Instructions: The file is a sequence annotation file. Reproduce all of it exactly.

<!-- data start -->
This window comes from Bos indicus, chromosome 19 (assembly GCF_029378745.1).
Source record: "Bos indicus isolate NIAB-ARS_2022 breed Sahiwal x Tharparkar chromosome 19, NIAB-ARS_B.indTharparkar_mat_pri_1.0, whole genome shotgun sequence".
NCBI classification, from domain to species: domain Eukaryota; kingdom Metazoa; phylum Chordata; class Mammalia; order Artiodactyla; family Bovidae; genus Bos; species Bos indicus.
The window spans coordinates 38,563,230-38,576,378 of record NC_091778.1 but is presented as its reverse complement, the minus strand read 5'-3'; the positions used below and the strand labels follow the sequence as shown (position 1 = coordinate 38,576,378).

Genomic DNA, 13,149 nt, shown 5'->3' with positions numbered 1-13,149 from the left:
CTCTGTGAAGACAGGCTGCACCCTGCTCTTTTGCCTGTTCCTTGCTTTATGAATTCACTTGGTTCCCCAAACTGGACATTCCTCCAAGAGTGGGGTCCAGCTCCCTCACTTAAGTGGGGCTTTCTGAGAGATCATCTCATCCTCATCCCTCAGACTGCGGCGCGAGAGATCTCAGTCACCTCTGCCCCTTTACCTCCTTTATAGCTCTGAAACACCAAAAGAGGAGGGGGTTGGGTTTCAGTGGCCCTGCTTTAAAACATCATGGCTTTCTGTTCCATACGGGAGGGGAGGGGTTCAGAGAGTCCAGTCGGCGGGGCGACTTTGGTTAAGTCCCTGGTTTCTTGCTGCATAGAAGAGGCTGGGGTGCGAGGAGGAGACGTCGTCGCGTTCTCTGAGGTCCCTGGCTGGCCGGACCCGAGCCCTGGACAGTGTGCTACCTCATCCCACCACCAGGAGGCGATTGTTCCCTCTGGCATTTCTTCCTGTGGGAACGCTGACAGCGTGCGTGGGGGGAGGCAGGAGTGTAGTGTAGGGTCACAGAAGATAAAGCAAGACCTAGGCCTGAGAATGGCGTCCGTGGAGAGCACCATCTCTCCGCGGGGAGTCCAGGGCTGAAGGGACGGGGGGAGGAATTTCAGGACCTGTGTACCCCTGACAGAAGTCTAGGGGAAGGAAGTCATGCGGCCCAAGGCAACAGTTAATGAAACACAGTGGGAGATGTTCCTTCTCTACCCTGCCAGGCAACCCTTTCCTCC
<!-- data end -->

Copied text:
This window comes from Bos indicus, chromosome 19 (assembly GCF_029378745.1).
Source record: "Bos indicus isolate NIAB-ARS_2022 breed Sahiwal x Tharparkar chromosome 19, NIAB-ARS_B.indTharparkar_mat_pri_1.0, whole genome shotgun sequence".
NCBI classification, from domain to species: domain Eukaryota; kingdom Metazoa; phylum Chordata; class Mammalia; order Artiodactyla; family Bovidae; genus Bos; species Bos indicus.
The window spans coordinates 38,563,230-38,576,378 of record NC_091778.1 but is presented as its reverse complement, the minus strand read 5'-3'; the positions used below and the strand labels follow the sequence as shown (position 1 = coordinate 38,576,378).

Genomic DNA, 13,149 nt, shown 5'->3' with positions numbered 1-13,149 from the left:
CTCTGTGAAGACAGGCTGCACCCTGCTCTTTTGCCTGTTCCTTGCTTTATGAATTCACTTGGTTCCCCAAACTGGACATTCCTCCAAGAGTGGGGTCCAGCTCCCTCACTTAAGTGGGGCTTTCTGAGAGATCATCTCATCCTCATCCCTCAGACTGCGGCGCGAGAGATCTCAGTCACCTCTGCCCCTTTACCTCCTTTATAGCTCTGAAACACCAAAAGAGGAGGGGGTTGGGTTTCAGTGGCCCTGCTTTAAAACATCATGGCTTTCTGTTCCATACGGGAGGGGAGGGGTTCAGAGAGTCCAGTCGGCGGGGCGACTTTGGTTAAGTCCCTGGTTTCTTGCTGCATAGAAGAGGCTGGGGTGCGAGGAGGAGACGTCGTCGCGTTCTCTGAGGTCCCTGGCTGGCCGGACCCGAGCCCTGGACAGTGTGCTACCTCATCCCACCACCAGGAGGCGATTGTTCCCTCTGGCATTTCTTCCTGTGGGAACGCTGACAGCGTGCGTGGGGGGAGGCAGGAGTGTAGTGTAGGGTCACAGAAGATAAAGCAAGACCTAGGCCTGAGAATGGCGTCCGTGGAGAGCACCATCTCTCCGCGGGGAGTCCAGGGCTGAAGGGACGGGGGGAGGAATTTCAGGACCTGTGTACCCCTGACAGAAGTCTAGGGGAAGGAAGTCATGCGGCCCAAGGCAACAGTTAATGAAACACAGTGGGAGATGTTCCTTCTCTACCCTGCCAGGCAACCCTTTCCTCC